News Release 2020-108 | August 21, 2020
Board of Governors of the Federal Reserve System
Federal Deposit Insurance Corporation
Financial Crimes Enforcement Network
National Credit Union Administration
Office of the Comptroller of the Currency
WASHINGTON—The Federal Reserve Board, the Federal Deposit Insurance Corporation, the Financial Crimes Enforcement Network, the National Credit Union Administration, and the Office of the Comptroller of the Currency today issued a joint statement clarifying that Bank Secrecy Act (BSA) due diligence requirements for customers who may be considered “politically exposed persons” (PEPs) should be commensurate with the risks posed by the PEP relationship.
The term PEP is commonly used to refer to foreign individuals who are or have been entrusted with a prominent public function, as well as their immediate family members and close associates. By virtue of this public position or relationship, these individuals may present a higher risk that their funds may be the proceeds of corruption or other illicit activity.
Addressing the money-laundering threat posed by corruption of foreign officials continues to be a national security priority for the United States. The statement recognizes that PEP relationships present varying levels of money-laundering risk, which depends on facts and circumstances specific to the customer relationship. For example, PEPs with a limited transaction volume, a low dollar deposit account with the bank, known legitimate sources of funds, or access only to products or services that are subject to specific terms and payment schedules could reasonably be characterized as having lower customer risk profiles.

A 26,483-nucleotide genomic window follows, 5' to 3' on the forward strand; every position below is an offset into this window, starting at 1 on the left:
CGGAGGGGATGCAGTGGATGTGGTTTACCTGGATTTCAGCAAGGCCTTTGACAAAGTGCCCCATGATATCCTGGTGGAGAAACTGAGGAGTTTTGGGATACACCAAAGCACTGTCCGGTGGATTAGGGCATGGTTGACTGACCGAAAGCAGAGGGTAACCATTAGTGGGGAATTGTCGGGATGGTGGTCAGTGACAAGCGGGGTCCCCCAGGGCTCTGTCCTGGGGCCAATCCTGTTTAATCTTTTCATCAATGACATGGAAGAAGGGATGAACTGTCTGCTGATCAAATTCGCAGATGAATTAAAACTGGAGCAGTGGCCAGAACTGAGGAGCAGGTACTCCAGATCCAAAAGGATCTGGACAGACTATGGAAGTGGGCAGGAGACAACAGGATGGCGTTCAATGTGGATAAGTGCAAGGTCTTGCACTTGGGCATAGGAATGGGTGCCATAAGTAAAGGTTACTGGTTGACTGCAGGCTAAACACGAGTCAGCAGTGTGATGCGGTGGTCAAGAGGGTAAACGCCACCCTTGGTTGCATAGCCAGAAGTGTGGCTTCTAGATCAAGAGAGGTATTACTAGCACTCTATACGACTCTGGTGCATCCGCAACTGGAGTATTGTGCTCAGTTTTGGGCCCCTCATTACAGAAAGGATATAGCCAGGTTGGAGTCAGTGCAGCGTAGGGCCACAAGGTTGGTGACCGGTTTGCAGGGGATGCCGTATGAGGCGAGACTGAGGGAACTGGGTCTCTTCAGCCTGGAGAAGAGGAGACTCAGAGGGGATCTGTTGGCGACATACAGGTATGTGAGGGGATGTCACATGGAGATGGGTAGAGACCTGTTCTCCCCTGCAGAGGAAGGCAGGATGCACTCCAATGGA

The statement clarifies that, while banks must adopt appropriate risk-based procedures for conducting customer due diligence (CDD), the CDD rule does not create a regulatory requirement, and there is no supervisory expectation for banks to have unique, additional due diligence steps for customers who are considered PEPs. This joint statement does not alter existing BSA and anti-money laundering (AML) legal or regulatory requirements and does not require banks to cease existing risk management practices.
Julianne Fisher Breitbeil